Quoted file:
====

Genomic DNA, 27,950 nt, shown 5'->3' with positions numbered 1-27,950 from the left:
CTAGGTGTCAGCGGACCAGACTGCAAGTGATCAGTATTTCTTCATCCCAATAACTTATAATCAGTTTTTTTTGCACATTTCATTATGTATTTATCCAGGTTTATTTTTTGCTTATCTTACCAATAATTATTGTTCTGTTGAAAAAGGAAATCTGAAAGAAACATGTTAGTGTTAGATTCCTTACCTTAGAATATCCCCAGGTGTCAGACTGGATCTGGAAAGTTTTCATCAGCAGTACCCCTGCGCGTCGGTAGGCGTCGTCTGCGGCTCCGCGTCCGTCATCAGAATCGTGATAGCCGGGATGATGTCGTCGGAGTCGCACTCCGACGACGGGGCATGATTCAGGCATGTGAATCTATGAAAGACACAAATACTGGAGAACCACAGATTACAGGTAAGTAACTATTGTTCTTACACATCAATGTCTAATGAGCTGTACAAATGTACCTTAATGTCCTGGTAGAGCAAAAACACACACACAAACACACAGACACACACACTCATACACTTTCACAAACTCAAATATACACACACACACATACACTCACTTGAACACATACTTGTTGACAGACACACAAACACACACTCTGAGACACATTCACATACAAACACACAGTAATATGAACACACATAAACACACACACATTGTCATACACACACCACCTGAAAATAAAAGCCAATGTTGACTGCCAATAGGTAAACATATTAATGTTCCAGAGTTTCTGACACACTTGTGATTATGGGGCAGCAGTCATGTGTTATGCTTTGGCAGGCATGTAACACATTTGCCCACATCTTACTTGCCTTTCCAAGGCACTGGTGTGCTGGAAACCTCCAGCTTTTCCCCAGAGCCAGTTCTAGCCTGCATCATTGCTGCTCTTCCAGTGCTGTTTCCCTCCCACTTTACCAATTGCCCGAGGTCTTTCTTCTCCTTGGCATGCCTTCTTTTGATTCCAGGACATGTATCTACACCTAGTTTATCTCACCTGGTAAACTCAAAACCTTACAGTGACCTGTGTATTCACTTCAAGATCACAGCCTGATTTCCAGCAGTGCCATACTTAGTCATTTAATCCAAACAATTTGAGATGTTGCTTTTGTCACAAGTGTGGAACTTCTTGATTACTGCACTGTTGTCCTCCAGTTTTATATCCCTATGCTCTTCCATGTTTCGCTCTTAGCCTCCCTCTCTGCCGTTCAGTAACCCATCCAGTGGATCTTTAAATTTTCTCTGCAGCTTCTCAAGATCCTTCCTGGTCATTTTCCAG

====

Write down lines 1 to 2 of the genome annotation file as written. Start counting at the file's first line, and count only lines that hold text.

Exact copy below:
Genomic DNA, 27,950 nt, shown 5'->3' with positions numbered 1-27,950 from the left:
CTAGGTGTCAGCGGACCAGACTGCAAGTGATCAGTATTTCTTCATCCCAATAACTTATAATCAGTTTTTTTTGCACATTTCATTATGTATTTATCCAGGTTTATTTTTTGCTTATCTTACCAATAATTATTGTTCTGTTGAAAAAGGAAATCTGAAAGAAACATGTTAGTGTTAGATTCCTTACCTTAGAATATCCCCAGGTGTCAGACTGGATCTGGAAAGTTTTCATCAGCAGTACCCCTGCGCGTCGGTAGGCGTCGTCTGCGGCTCCGCGTCCGTCATCAGAATCGTGATAGCCGGGATGATGTCGTCGGAGTCGCACTCCGACGACGGGGCATGATTCAGGCATGTGAATCTATGAAAGACACAAATACTGGAGAACCACAGATTACAGGTAAGTAACTATTGTTCTTACACATCAATGTCTAATGAGCTGTACAAATGTACCTTAATGTCCTGGTAGAGCAAAAACACACACACAAACACACAGACACACACACTCATACACTTTCACAAACTCAAATATACACACACACACATACACTCACTTGAACACATACTTGTTGACAGACACACAAACACACACTCTGAGACACATTCACATACAAACACACAGTAATATGAACACACATAAACACACACACATTGTCATACACACACCACCTGAAAATAAAAGCCAATGTTGACTGCCAATAGGTAAACATATTAATGTTCCAGAGTTTCTGACACACTTGTGATTATGGGGCAGCAGTCATGTGTTATGCTTTGGCAGGCATGTAACACATTTGCCCACATCTTACTTGCCTTTCCAAGGCACTGGTGTGCTGGAAACCTCCAGCTTTTCCCCAGAGCCAGTTCTAGCCTGCATCATTGCTGCTCTTCCAGTGCTGTTTCCCTCCCACTTTACCAATTGCCCGAGGTCTTTCTTCTCCTTGGCATGCCTTCTTTTGATTCCAGGACATGTATCTACACCTAGTTTATCTCACCTGGTAAACTCAAAACCTTACAGTGACCTGTGTATTCACTTCAAGATCACAGCCTGATTTCCAGCAGTGCCATACTTAGTCATTTAATCCAAACAATTTGAGATGTTGCTTTTGTCACAAGTGTGGAACTTCTTGATTACTGCACTGTTGTCCTCCAGTTTTATATCCCTATGCTCTTCCATGTTTCGCTCTTAGCCTCCCTCTCTGCCGTTCAGTAACCCATCCAGTGGATCTTTAAATTTTCTCTGCAGCTTCTCAAGATCCTTCCTGGTCATTTTCCAG